Arara people

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Arara do Pará
Total population
437 (2010)[1]
Regions with significant populations
 Brazil (Pará)
For other uses, see Arara.

The Arara people, also called Arara do Pará are an indigenous people of Brazil, living in the state of Pará, Brazil. They are known for both their prowess in warfare and trophy-keeping practices, as well as their ability to interact and accommodate non-native peoples. They maintained a nomadic existence and frequently intermarried with other tribes.[1] The largest Arara settlement is Laranjal village.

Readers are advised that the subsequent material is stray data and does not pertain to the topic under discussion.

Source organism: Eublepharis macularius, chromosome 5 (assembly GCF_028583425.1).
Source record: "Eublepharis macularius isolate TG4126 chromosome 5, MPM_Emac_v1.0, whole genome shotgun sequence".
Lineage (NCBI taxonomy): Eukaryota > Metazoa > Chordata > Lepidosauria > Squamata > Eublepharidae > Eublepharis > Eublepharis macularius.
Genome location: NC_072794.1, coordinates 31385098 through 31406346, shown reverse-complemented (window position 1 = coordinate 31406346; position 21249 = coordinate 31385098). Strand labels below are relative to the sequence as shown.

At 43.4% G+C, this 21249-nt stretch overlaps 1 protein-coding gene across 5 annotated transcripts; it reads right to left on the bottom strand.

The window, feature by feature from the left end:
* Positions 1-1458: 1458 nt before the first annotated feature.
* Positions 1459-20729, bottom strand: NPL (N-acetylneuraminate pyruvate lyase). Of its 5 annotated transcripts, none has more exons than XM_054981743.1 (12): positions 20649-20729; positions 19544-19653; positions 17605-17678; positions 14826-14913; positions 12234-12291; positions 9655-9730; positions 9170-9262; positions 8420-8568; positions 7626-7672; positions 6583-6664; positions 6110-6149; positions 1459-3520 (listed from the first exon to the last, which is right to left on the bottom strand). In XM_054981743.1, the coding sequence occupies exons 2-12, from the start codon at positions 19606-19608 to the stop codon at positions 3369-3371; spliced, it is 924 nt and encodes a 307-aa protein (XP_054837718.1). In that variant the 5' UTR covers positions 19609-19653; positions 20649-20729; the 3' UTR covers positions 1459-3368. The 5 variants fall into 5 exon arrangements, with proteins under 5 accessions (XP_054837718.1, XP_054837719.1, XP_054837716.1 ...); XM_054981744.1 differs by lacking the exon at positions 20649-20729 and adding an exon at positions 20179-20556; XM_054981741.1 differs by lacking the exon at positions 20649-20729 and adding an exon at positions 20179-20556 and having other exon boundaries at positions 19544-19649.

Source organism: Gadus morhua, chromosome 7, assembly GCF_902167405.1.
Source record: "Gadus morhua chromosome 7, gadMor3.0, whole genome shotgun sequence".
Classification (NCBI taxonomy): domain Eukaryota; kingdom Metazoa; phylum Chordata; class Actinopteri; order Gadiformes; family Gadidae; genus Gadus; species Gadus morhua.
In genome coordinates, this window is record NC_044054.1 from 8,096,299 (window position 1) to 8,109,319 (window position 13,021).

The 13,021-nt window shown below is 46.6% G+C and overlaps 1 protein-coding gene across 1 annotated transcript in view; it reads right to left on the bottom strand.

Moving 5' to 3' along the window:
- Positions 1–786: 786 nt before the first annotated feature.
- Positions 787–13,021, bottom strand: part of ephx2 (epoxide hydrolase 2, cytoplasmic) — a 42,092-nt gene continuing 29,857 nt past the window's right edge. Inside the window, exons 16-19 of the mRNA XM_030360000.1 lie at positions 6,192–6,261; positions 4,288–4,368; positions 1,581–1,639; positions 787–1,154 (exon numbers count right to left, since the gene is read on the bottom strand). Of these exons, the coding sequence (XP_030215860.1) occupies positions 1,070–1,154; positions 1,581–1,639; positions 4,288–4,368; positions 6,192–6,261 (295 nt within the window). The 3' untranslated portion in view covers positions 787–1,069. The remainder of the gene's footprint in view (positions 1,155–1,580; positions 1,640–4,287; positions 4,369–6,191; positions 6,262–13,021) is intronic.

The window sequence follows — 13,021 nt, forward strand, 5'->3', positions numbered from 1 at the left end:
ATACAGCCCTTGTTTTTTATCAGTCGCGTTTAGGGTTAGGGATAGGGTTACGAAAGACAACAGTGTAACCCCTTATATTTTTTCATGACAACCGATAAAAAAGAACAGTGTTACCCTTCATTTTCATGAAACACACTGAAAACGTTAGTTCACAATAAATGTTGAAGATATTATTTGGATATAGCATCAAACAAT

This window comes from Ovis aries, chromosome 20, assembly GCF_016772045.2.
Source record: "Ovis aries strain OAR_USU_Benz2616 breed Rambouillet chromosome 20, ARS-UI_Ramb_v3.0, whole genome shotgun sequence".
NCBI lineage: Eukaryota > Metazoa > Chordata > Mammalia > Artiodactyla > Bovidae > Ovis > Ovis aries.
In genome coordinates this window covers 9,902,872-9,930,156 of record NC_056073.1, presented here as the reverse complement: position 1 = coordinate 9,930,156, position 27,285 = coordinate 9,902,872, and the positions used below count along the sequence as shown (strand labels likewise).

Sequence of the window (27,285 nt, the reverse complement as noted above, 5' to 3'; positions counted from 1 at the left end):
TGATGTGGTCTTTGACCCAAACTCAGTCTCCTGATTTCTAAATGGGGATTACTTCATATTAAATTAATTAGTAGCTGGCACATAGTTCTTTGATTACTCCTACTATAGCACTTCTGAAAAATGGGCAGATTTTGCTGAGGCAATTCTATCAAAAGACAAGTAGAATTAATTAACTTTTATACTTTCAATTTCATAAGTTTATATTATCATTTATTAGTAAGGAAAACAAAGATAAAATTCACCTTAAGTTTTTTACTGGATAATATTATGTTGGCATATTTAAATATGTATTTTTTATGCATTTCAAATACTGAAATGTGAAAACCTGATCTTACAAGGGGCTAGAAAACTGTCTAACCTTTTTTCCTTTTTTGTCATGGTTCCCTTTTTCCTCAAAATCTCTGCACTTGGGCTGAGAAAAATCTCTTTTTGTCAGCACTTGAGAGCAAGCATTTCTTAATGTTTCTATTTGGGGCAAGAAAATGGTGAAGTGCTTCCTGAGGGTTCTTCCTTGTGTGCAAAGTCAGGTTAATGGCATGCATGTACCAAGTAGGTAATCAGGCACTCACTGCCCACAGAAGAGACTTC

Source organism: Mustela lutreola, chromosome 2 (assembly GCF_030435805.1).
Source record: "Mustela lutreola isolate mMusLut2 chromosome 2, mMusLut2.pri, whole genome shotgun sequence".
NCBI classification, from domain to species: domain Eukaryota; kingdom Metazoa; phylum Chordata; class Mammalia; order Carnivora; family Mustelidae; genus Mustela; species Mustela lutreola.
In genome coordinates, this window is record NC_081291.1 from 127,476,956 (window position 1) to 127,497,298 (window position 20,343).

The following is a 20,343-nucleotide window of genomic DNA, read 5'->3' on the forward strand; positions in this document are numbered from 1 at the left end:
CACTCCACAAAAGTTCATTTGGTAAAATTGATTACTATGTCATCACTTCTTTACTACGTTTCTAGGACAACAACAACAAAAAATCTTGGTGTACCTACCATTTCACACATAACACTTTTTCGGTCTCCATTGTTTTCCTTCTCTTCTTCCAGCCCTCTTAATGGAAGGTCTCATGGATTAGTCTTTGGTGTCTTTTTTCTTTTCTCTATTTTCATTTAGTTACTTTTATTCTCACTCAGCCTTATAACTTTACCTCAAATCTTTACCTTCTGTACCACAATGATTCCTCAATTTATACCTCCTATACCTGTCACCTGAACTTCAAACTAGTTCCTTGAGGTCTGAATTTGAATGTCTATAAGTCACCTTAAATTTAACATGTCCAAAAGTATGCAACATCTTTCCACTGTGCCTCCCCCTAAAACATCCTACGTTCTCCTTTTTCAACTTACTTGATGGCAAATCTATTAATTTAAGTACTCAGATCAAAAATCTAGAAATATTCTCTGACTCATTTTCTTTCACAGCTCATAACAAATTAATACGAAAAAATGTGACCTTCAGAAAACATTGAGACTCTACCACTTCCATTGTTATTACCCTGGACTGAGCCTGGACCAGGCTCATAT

The Arara have been in contact with non-native peoples since the 1850s. They had peaceful encounters with outsiders along the Xingu and Iriri Rivers. From 1889 to 1894, they were harassed by rubber tappers.[3]


Arara people speak the Arára language, also known as the Ajujure language, which is a Karib language. Its ISO 639-3 language code is "aap". A few Arara people also speak Portuguese.[2]

See also[edit]


  1. ^ a b "Arara: Introduction." Povos Indígenas no Brasil. (retrieved 17 May 2011)
  2. ^ a b Lewis, M. Paul. "Arára, Pará." Ethnologue. 2009 (retrieved 17 May 2011)
  3. ^ "Arara: Contact with nacional society." Povos Indígenas no Brasil. (retrieved 17 May 2011)